Published: Jan 1961
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Owing to the increasing use of cryogenic propellants such as liquid oxygen and liquid hydrogen in missiles and space vehicles, the properties of high-strength structural materials at extremely low temperatures are becoming of prime importance to the national aerospace program. The papers in this symposium consider the mechanical properties of promising high-strength structural alloys at temperatures ranging down to −423 F. Papers pertaining to aluminum, magnesium, titanium, and stainless steel alloys are presented which treat most of the high-strength structural materials used at low temperatures in current and proposed missiles and space vehicles. The alloys reported upon were generally selected for study because they exhibited one or more of the following characteristics which suited them for missile and space vehicle application: high strength to density ratios; good toughness (that is, resistance to brittle fracture); adequate weldability; corrosion resistance; and good formability. In order to obtain optimum strength levels, the particular alloys selected for study were either cold worked (that is, cold rolled) or heat treated (for example, age hardened, or quenched and tempered) to their highest strength levels commensurate with adequate toughness. Since this symposium is aimed primarily at missile and space vehicle applications, attention was focused on sheet alloys since large cryogenic propellant tanks are fabricated from thin-gage sheet. In addition, since weldability is of prime importance for the pressure integrity of these tanks, the sheet alloys were reported upon in both the base metal and welded joint configurations whenever possible.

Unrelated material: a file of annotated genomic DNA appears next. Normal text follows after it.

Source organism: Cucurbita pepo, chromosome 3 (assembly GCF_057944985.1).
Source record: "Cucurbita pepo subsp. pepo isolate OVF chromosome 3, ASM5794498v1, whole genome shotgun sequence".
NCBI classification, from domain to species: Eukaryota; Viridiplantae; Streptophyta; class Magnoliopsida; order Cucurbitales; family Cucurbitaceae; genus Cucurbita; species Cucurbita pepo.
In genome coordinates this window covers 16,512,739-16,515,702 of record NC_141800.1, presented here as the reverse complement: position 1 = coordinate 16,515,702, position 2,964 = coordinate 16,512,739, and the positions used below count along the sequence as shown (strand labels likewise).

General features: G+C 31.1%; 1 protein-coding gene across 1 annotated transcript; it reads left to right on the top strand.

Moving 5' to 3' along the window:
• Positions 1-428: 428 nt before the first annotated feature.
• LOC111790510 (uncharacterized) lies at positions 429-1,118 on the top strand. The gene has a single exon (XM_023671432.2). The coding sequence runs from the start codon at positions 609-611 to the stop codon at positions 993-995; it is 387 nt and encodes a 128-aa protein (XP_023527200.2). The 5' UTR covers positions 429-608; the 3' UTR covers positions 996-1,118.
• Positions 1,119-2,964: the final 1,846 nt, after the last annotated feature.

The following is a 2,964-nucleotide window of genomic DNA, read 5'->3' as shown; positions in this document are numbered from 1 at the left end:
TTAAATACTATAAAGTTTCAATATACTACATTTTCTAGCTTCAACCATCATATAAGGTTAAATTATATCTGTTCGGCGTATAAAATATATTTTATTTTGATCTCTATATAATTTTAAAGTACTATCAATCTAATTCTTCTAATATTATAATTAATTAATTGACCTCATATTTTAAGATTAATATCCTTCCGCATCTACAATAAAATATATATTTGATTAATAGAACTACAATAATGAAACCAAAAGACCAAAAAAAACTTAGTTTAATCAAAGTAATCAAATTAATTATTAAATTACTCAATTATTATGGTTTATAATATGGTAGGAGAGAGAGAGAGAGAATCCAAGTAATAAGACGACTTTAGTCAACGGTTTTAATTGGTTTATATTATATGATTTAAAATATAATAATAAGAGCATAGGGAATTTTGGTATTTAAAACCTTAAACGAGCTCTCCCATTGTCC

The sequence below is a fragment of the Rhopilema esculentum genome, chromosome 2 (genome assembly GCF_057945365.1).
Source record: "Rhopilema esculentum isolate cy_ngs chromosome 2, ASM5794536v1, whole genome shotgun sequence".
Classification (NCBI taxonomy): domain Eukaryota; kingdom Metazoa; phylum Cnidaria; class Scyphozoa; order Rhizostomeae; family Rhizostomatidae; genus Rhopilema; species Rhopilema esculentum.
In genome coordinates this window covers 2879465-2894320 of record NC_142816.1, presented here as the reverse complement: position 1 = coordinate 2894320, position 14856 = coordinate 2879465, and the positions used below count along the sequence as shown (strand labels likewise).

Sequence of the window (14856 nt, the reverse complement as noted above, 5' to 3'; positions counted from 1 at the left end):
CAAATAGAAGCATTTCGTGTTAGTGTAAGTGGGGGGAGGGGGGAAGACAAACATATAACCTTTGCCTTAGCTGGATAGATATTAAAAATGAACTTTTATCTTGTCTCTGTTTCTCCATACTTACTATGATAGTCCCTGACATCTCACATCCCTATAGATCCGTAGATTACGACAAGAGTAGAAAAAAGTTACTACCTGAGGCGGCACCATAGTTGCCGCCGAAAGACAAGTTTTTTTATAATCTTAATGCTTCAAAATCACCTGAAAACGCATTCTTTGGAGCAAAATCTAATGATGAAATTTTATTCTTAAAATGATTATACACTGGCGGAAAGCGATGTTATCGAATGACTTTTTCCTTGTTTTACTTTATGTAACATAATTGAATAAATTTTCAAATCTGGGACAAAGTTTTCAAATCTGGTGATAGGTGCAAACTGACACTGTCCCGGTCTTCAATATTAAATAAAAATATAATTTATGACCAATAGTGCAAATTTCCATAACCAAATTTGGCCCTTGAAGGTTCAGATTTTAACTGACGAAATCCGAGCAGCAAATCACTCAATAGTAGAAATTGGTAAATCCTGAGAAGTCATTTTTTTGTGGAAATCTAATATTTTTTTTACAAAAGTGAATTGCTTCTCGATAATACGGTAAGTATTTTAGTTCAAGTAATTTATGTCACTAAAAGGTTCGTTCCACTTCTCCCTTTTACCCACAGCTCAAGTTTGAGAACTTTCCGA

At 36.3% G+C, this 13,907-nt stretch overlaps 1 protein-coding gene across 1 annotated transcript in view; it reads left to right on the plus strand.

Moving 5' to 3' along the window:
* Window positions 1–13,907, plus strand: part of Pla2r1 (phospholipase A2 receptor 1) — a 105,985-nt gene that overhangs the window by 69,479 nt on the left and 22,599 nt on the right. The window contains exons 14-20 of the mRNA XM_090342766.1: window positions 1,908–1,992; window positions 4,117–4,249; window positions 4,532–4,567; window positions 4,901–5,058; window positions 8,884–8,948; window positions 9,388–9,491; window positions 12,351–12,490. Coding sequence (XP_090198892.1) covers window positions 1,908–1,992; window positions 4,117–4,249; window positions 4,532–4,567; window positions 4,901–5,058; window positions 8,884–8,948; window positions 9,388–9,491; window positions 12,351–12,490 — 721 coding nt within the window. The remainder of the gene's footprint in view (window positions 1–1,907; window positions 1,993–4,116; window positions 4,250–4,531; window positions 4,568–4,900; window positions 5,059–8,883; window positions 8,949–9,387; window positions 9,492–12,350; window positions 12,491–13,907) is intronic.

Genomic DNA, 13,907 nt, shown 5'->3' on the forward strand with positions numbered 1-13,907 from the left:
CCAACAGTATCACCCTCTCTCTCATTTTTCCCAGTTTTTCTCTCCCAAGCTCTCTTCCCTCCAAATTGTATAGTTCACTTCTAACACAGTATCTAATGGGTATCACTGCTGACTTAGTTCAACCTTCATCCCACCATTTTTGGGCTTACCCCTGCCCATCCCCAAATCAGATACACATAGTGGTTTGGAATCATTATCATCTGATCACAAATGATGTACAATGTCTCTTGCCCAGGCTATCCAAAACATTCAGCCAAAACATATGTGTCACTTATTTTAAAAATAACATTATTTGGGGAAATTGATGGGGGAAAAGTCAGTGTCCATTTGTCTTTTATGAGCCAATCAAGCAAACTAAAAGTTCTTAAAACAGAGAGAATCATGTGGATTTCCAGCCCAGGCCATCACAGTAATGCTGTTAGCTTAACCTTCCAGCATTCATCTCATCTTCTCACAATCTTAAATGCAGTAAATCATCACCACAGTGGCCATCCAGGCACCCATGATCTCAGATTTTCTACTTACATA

Watson, James F.
Symposium Chairman; Senior Research Engineer, Convair-Astronautics Division of General Dynamics Corp., San Diego, Calif.